Forthcoming in Eduardo Penalver and Gregory Alexander, eds., PROPERTY AND COMMUNITY (Oxford University Press).


The phrase “creating facts on the ground” is commonly used to refer to Israeli settlement policy in the occupied territories. What does it mean? Intuitively, we understand that it connotes the establishment of de facto possession with the aim of attaining de jure possession, but how exactly does the conversion of de facto into de jure possession come about? And what are to make of it when it does? In addition to the myriad empirical effects it produces, the practice of creating facts on the ground generates two orders of normative consequences: the “first-order” normative effect consisting in the pressure that the status quo ground exerts on dispute-resolution; the “second-order’ normative effect consisting in the various moral and political judgments we make about the achievement of such first-order effects. This essay undertakes to provide a deeper understanding of how the practice of creating facts on the ground achieves such normative effects, and to tease out the kinds of first-order normative effects achieved – whether moral, pragmatic, or some fusion of the two. Drawing insights from the law of adverse possession, this essay proposes that the practice of creating facts on the ground serves to (a) respond to (and/or instigate) an abnormal situation or “state of emergency” in which the conceptual distinctions on which the ordinary rules of justice depend collapse, and then (b) to “normalize” that abnormal situation. Israeli settlement policy exemplifies three different concepts of normalization: (1) the Foucauldian conception of normative ordering, in which norms are derived from empirically observable statistical realities; (2) Schmitt’s conception of the permanent state of emergency, in which the conditions of the state of emergency, governed by the laws of exigency and necessity, supplant the ordinary rules of law, and become permanent/normalized; (3) the Zionist conception of political normalization, offered by early Zionist thinkers as a prescription for the “abnormal” condition of Jews in the Diaspora. The conceptual analysis offered in this essay suggests that the term applies to a significantly broader range of practices than is commonly assumed, not limited to the practice of establishing illegal settlements in the occupied territories, but extending to Zionist land settlement policies first developed in pre-state mandatory Palestine to thwart limits placed on Jewish settlement by the British authorities, and extending to land settlement practices outside the context of Israel/Palestine as well. That broader conceptual understanding serves as a corrective to the disturbing tendency to exceptionalize Israeli land settlement policy, whether the normative judgment is critical or apologetic. Indeed, the practice of creating facts on the ground describes a much wider set of practices by which nations and sub-state groups seek to overcome practical and legal impediments to the establishment of a territorial base for exercising the rights of individual and political self-determination, and thereby converting property into sovereignty (even as property and sovereignty are wrested from another group).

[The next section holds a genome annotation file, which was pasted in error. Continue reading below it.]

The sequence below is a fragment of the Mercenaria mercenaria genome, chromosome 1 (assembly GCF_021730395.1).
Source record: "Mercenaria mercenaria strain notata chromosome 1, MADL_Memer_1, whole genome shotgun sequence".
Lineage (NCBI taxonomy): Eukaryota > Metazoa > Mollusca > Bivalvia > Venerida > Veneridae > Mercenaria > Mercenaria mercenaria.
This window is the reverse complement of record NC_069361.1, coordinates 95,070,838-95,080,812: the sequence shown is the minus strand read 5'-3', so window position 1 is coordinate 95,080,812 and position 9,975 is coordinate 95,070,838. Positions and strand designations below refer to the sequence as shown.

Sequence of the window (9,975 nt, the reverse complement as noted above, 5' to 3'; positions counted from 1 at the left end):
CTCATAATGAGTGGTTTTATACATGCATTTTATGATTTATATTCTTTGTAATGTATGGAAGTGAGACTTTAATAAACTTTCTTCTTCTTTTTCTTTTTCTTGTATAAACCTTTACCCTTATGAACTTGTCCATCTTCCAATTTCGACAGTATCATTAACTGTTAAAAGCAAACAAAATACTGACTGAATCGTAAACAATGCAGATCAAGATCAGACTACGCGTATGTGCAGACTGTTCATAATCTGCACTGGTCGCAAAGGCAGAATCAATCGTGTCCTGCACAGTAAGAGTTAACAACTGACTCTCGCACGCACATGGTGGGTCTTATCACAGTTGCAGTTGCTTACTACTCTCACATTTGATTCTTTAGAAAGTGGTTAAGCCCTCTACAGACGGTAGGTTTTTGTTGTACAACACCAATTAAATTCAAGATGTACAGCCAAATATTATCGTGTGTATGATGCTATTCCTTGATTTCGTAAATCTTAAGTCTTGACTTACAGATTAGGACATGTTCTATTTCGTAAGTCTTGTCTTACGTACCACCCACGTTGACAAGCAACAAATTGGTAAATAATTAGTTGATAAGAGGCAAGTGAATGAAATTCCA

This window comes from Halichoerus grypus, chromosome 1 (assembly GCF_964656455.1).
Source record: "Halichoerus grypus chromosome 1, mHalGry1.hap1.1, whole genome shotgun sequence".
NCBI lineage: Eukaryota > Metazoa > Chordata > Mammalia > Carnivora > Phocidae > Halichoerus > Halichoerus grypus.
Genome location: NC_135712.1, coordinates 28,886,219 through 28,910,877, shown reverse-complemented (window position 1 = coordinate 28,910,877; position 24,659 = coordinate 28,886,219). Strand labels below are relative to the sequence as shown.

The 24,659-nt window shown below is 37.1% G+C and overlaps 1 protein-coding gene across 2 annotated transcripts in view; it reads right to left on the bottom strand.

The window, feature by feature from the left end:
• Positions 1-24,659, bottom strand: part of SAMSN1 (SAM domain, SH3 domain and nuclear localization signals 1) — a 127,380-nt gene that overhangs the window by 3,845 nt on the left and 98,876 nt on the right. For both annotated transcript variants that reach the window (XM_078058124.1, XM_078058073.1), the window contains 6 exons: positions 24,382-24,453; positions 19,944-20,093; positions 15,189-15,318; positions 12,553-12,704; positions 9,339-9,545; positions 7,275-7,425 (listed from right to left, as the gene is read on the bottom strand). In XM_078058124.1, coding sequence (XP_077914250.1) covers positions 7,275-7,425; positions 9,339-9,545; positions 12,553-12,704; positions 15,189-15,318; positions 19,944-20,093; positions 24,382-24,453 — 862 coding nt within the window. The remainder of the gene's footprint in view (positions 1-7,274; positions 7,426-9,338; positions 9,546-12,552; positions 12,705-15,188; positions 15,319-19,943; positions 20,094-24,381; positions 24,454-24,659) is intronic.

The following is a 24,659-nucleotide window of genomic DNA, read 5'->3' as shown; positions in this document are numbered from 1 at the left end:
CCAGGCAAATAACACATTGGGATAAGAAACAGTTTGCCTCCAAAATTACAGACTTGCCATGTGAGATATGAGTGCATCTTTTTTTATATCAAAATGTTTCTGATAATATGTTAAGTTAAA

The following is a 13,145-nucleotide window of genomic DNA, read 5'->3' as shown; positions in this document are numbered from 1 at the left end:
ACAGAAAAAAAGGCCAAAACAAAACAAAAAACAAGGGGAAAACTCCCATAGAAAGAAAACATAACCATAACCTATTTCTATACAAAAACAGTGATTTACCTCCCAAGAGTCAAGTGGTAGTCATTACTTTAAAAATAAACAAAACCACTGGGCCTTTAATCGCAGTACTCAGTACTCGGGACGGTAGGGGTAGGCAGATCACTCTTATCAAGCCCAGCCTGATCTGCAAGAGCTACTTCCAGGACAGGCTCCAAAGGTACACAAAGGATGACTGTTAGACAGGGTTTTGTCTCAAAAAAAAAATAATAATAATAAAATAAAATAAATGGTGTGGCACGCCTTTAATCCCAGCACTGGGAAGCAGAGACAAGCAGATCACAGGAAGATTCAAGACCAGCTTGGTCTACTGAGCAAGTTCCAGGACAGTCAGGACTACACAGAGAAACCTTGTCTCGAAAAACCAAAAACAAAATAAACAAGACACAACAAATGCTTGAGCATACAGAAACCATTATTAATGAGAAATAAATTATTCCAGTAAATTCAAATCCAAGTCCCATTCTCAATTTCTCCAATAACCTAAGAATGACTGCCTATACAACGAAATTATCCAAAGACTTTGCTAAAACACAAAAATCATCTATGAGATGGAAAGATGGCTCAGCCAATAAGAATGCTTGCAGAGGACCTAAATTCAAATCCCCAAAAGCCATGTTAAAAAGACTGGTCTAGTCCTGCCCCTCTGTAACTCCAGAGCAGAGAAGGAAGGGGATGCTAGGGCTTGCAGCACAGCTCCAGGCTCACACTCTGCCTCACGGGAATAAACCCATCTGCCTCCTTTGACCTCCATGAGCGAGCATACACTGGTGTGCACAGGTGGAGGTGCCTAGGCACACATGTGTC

(The first 30 pages of this document contain a new introduction for a revised version of this work. Page 31 outlines the projected revisions, which the author is still working on. The ensuing pages are the unrevised, original essay as posted earlier.)


Human Rights Law | International Law | Land Use Law | Law and Society | Property Law and Real Estate

Date of this Version

June 2009